Japanese Coaching Legend Commits Suicide

FORT LAUDERDALE, Fla. May 14. JAPANESE coaching legend Yutaka Terao, 58, committed suicide in Pompano Beach, Florida, according to a report from John Leonard, Executive Director of the American Swimming Coaches Association.

Mr. Terao was in Florida to attend this year's induction ceremonies into the International Swimming Hall of Fame. His close friend, Kouji Katoh was inducted into the Hall on Saturday.

According to police, Mr. Terao rented a gun at an indoor shooting range, fired a few shots at a target and then apparently turned the weapon on himself.

An employee of the shooting range called 911. When paramedics and sheriff’s office deputies arrived, about 2 p.m., they determined that Mr. Terao was dead of a gunshot wound to the head.

Hall of Fame President Sam Freas said Terao, his friend of 20 years, was dying of cancer, but that he seemed upbeat.

Terao coached at Harvard University and the University of Alabama before returning to Japan to open a chain of swim schools, which made him a millionaire.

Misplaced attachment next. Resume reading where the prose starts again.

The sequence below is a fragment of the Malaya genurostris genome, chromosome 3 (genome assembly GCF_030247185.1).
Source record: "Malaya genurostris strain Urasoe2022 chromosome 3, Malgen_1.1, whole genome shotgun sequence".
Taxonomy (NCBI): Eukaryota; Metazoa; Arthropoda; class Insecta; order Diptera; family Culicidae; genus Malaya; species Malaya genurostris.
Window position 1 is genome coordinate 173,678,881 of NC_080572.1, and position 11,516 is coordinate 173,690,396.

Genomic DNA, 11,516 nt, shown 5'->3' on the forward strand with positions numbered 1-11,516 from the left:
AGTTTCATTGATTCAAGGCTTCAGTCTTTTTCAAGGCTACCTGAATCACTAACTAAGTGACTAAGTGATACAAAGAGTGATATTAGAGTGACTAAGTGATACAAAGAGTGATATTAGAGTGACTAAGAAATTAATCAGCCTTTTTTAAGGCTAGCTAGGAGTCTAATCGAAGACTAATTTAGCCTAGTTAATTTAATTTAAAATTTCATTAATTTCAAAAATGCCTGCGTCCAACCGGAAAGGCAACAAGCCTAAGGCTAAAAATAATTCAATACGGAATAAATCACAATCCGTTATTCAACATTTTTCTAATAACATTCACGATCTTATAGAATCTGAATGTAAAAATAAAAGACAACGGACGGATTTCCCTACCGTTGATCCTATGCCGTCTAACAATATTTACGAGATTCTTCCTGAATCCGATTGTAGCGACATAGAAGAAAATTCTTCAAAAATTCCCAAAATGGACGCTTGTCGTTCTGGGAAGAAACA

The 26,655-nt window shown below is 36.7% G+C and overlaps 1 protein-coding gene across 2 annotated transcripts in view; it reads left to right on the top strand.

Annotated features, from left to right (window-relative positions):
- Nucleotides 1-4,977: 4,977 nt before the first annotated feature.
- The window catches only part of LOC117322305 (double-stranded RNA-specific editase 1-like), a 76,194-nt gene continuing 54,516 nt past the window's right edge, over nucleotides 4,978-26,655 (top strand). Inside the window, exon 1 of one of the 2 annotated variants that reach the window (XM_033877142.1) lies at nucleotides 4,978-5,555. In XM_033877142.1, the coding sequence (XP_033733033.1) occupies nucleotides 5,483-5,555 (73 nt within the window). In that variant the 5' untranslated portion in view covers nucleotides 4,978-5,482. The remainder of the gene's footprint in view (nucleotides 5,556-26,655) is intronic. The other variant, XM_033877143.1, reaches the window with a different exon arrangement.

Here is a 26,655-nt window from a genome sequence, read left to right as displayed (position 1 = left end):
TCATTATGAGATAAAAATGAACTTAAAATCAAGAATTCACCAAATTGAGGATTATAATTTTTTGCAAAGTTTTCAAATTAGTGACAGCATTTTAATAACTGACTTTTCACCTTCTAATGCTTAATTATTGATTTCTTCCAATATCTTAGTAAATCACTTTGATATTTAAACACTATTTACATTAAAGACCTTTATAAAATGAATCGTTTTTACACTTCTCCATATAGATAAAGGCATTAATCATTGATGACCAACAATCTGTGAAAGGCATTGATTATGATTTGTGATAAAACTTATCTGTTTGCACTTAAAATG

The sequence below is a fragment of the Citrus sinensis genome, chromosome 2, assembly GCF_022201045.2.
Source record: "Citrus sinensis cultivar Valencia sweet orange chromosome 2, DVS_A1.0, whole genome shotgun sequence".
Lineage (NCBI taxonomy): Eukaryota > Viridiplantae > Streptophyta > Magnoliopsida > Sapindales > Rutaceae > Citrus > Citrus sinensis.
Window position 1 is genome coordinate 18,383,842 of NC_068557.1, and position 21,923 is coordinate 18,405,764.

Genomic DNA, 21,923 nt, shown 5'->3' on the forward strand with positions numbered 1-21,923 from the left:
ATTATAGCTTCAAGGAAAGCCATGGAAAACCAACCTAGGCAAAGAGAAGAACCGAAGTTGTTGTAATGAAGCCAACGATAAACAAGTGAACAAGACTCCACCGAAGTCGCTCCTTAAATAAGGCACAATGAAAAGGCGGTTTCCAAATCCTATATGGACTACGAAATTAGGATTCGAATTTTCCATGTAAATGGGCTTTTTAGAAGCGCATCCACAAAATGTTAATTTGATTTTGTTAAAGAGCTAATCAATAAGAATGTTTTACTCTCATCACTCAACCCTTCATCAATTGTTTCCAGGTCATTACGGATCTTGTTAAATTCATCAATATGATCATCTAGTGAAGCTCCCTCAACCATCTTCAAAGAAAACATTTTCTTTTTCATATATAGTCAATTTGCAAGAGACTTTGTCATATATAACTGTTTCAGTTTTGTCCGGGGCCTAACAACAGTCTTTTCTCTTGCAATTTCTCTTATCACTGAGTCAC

Mr. Leonard said: "I met with Yutaka at 11:30 this morning and discussed a clinic he said he would like to run in Tokyo this September. He had lost a great deal of weight and clearly was still struggling with his cancer, but otherwise seemed in good spirits and thinking of the future.

"Naturally, I am at a loss and shocked beyond comprehension.

"Yutaka was, in my opinion, a bold and wonderful man, progressive about swimming to the end, visionary in his willingness to support the World Swimming Coaches Association and steadfast in his constant support of the American Swimming Coaches Association as a world leader in coaching.

"Our last conversation centered on the good work that the Nippon Swimming Coaches Association was doing in its independence and how he wanted this clinic to be a collaboration between WSCA, NSCA, and ASCA. It was
vintage Yutuka, trying to put everyone happily under the same tent.

"He even outlined the type of party he wanted to host on the first evening of the clinic! Typically Yutaka, the party was a central thought.

"Yutaka was our great and good friend. I love him and will miss him forever. A good man is lost to us."

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